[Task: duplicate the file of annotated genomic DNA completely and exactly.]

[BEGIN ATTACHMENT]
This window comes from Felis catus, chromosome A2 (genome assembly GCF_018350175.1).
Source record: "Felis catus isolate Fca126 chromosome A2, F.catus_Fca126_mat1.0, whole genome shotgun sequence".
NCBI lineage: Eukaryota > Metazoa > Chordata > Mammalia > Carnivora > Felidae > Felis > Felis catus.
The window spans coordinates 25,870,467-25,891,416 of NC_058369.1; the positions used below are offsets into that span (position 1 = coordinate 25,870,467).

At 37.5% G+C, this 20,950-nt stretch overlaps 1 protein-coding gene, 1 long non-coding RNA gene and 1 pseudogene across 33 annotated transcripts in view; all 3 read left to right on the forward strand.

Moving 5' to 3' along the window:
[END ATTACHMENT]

This window comes from Felis catus, chromosome A2 (genome assembly GCF_018350175.1).
Source record: "Felis catus isolate Fca126 chromosome A2, F.catus_Fca126_mat1.0, whole genome shotgun sequence".
NCBI lineage: Eukaryota > Metazoa > Chordata > Mammalia > Carnivora > Felidae > Felis > Felis catus.
The window spans coordinates 25,870,467-25,891,416 of NC_058369.1; the positions used below are offsets into that span (position 1 = coordinate 25,870,467).

At 37.5% G+C, this 20,950-nt stretch overlaps 1 protein-coding gene, 1 long non-coding RNA gene and 1 pseudogene across 33 annotated transcripts in view; all 3 read left to right on the forward strand.

Moving 5' to 3' along the window: